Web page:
"^ Nos. 26. 29. 30. 32. For the aberrant and problematic no. 38. see Gill (supra n. 1) 3.
"' Nos. 2. 8(?), 11. 12 (?). 14. 15. 16. 18. 25. 29. 30. 42, 45, 49.
*" No. 23.
*' Nos. 4. 17. 26. 27. 39 (?). 54.
^It is therefore perhaps significant that they are missing from the representations on the
frescoes from Mycenae and Pylos (nos. 25 and 55).
*^ E.g. agate lentoid from Megalopolis. AGDS 11 no. 54; agate lentoid form Mycenae, CMS I
no. 74; conglomerate lentoid from Mycenae. CMS Ino. 115; two gold rings from Mycenae.
CMS Inos. 119 and 155; jasper lentoid from Mycenae. CMS Ino. 168; agate prism from
Midea. CMS Ino. 193; jasper lentoid from Pylos. CMS Ino. 266; two agate lentoids from
Crete. Kenna {supra n. 24) nos. 286 and 320; sardonyx lentoid from Mycenae, CMS Ino. 73;
agate lentoid from Mycenae, CMS Ino. 98; haematite lentoid from Crete, Kenna. no. 342;
serpentine lentoid from Crete, CMS IV no. 287; steatite lentoid in New York, CMS XII no.
301.
** Iam thinking not so much of lions' or horses' manes, but of those of wild boars and
goats, which extend the length of the animal's body. e.g. AGDS Ino. 58; II nos. 23 and 56;
CMS Inos. 158. 184. 192, 227. 276; DC nos. 136. 139. 140, 141; XH nos. 215, 261. We may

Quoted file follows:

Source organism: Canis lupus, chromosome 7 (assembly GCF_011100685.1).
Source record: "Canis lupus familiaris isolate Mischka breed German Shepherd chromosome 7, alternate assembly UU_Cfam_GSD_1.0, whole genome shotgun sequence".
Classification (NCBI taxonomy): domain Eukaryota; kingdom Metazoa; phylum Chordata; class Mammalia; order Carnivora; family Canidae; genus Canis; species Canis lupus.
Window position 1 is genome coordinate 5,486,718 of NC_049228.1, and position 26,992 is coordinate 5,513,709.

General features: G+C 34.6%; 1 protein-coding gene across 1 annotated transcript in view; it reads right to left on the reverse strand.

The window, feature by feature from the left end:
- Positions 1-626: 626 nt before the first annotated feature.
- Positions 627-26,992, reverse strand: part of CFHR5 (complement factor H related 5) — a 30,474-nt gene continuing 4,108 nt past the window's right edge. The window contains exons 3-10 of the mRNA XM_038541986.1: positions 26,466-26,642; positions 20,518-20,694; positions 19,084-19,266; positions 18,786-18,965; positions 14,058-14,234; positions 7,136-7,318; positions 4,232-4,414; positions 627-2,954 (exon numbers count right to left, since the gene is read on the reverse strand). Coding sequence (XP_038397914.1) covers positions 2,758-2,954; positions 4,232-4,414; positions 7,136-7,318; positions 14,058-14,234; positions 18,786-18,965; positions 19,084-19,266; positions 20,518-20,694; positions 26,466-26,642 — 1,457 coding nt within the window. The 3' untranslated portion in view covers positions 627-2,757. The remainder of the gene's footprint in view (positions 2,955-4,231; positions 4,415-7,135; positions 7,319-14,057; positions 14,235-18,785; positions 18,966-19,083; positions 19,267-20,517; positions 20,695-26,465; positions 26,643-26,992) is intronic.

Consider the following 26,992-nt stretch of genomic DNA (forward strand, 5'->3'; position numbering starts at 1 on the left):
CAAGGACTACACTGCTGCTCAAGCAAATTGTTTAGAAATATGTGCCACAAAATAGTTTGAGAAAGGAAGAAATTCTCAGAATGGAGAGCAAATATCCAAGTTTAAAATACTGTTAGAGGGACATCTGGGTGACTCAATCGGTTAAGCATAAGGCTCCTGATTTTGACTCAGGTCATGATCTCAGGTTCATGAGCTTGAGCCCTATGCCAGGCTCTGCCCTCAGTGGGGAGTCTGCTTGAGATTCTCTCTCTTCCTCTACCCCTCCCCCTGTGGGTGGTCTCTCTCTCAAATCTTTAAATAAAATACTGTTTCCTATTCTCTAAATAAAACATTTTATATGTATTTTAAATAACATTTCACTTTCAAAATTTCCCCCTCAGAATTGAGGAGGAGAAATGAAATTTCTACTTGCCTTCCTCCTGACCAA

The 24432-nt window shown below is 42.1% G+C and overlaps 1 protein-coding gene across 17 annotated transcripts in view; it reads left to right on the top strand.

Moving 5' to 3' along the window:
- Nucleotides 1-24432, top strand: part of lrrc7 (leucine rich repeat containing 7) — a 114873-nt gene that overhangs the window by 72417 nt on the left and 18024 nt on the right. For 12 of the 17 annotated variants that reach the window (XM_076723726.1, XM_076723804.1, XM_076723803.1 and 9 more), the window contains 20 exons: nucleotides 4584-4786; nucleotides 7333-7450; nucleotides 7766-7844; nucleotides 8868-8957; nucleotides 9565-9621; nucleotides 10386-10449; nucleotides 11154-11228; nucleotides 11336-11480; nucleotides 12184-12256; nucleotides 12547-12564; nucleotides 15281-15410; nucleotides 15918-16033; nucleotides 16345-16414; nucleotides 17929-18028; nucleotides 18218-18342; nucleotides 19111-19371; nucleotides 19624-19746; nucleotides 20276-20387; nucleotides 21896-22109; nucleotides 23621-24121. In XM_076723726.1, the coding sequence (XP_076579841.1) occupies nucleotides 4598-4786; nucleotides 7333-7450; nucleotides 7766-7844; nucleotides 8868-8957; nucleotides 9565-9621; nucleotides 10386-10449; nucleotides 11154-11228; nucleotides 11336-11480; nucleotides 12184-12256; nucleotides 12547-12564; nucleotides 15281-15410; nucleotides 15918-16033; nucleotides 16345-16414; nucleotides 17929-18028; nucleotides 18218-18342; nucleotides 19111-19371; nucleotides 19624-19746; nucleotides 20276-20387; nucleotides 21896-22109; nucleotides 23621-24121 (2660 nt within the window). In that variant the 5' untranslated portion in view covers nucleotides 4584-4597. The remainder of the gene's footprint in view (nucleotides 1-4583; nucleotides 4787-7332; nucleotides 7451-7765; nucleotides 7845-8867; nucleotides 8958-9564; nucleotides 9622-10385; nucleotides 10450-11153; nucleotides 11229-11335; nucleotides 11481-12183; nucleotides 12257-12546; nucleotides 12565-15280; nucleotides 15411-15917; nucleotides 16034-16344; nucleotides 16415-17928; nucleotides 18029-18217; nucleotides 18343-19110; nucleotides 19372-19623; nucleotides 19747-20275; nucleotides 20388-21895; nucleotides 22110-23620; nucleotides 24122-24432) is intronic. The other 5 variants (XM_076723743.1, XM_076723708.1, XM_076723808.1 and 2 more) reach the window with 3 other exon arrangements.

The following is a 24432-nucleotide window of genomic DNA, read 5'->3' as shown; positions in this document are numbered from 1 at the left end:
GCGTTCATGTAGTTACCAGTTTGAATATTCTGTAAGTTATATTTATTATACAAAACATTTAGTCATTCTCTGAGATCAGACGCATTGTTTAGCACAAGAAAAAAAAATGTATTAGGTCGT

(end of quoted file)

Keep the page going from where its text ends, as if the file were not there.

also compare the spherical protmsions on the dorsal appendages with the series of dots that
represent the flowing locks of some of the human figures on the gold rings depicting the
vegetation cult, e.g. CMS Inos. 17, 126, 127. 191, 219. 514.
10 lUinois Classical Studies, XIII. 1
artist considered the appendage to have the appearance ofaboar's or agoat's
manethe shape of the appendage and the fact that in many instances it
lacks these protrusions indicate otherwisebut merely that it takes the place
of amane.
But the shape of the dorsal appendage indicates that the artists had
something specific in mind which was transferred from elsewhere to serve as
amane. The shape and, Ithink, even the surface decoration show that it is
intended as asnake-skin. It will be readily conceded that the shape of the
dorsal appendage has more in common with that of asnake-skin than with
that of anything from the insect-world. And the surface decoration, even by